7. Once you have all your documents back from the UAE Embassy, it's time to get to work in the UAE itself. The first step is to get a certificate of equivalency for your high school diploma from the Ministry of Education in the UAE (I went to the one in Dubai). Bring all your documents (just in case!), along with your passport, to the Ministry of Education and do what they tell you to. In my case, I had to drop all the documents off and leave them for two weeks while they completed the process. In the meantime, you need to pay a fee in e-Dirhams, which you can obtain at the Ministry of Justice, or at the EmPost station in Karama. I am not joking. One tricky thing here (haha, ONE) is that the Ministry really wants your original high school diploma. If you, like me, have no earthly idea where your original high school diploma is, and if you, like me, have a high school that does not re-issue copies of diplomas, you might catch some flak from the Ministry employees. However, the ladies who worked with me were really nice and ended up writing a letter saying that while they did not see my HS diploma, they were satisfied with the notarized transcript I had provided. In the end, I did successfully obtain my certificate of equivalency for my high school diploma from the UAE Ministry of Education even though I didn't have the original. I have no idea how big of an exception this was - maybe I was lucky, or maybe they do that kind of thing all the time.
|Ministry of Education - equivalency of high school diploma certificate.|
8. OK, you should now have a fully notarized/attested/authenticated university diploma and transcript, a fully notarized/attested/authenticated high school diploma and transcript, and a certificate of equivalency for your high school diploma. Take all of the above to your nearest Ministry of Foreign Affairs and have them stamped. You can pay 100 dhs per document to leave the document and collect it a few days later, or 150 dhs to have it done while you wait. I chose to pay 150 dhs and they were done in 10 minutes. I had them stamp all of my documents because again, I was unable to obtain clear instructions telling me which ones I needed to have stamped. So I just did them all. This is the level of desperation and exasperation you will reach - you will give money to lots of people to put pretty stamps on your documents. It is the goal of bureaucracy.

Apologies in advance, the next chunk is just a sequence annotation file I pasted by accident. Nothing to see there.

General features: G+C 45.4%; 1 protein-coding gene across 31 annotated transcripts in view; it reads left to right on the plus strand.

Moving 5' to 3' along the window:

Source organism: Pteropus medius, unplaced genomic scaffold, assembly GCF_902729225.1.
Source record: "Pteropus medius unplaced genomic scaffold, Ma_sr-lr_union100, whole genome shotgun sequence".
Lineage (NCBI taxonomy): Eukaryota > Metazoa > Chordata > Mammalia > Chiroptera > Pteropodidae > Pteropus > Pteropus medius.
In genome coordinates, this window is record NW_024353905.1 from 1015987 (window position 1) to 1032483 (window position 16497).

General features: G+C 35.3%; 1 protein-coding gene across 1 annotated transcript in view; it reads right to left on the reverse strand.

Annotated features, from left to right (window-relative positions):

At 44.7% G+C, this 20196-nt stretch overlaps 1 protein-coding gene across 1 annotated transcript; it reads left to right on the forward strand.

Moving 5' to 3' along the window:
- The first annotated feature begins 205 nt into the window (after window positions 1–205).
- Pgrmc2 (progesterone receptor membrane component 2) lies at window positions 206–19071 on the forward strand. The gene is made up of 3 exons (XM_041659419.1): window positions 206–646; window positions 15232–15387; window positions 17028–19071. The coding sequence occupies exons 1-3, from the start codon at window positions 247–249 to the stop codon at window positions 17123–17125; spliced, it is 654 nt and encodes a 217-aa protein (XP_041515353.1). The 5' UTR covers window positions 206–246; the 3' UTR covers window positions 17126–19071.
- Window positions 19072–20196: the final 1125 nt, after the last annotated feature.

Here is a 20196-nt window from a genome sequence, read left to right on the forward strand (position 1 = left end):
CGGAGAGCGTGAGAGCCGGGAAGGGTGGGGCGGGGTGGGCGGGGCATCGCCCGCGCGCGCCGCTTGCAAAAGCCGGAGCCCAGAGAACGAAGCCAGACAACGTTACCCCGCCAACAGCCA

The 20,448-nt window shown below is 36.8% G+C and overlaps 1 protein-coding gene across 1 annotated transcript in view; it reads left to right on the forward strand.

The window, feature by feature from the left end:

|Ooh, pretty. Stamps from the Foreign Ministry and the UAE Embassy in the US.|
9. The final step, before everything is out of your hands, is to take everything you have, plus every passport you've ever been issued, to the UAE Ministry of Higher Education in Abu Dhabi. They are only open on Sunday, Tuesday, and Thursday mornings. Before you go, you should go to their website and fill out a request form and pay a fee (of course). Print out the confirmation and bring it with you. Once you get to the Ministry, you take a number and wait your turn to talk with an officer. They will look at everything you have and tell you if anything is missing, or if they need more information from you. If everything is in order, they will give you the golden ticket, which is actually a receipt stating that your file is in process. I got the receipt even though they had me go to the Sharjah Directorate of Naturalisation and Residency to obtain a Proof of First Entry certificate a few days later. That's why I recommend you bring every passport you've ever been issued. I didn't think to do that and I don't know that it would have helped me avoid going to the SDNR, but it's worth a shot.
|The Golden Ticket|
Once you have that receipt from the Ministry of Higher Education, you can breathe easy for a while. AUS accepted it as proof that my degree equivalency was pending and I was allowed to continue with my studies. I've been waiting for the actual certificate for a little over two months now and it is still in process. However, the officer at the Ministry has told me that my file is complete and they're just waiting for everything to go through.
I started with Step 1 over a year ago. Part of the reason it's taken me so long was that it wasn't initially clear to me that I needed to involve my high school diploma in the process. I didn't get that part going until the summer time. Still, I think this process would take anyone six months, minimum, unless you personally go to all the state and national offices as well as the embassy, and then come to the UAE and finish up all that stuff in person, too. Also, these instructions apply only to educational documents obtained in the US. Good luck, everyone else! If this blog post is helpful to even one confused MA- or PhD-seeker out there, it will have been worth it.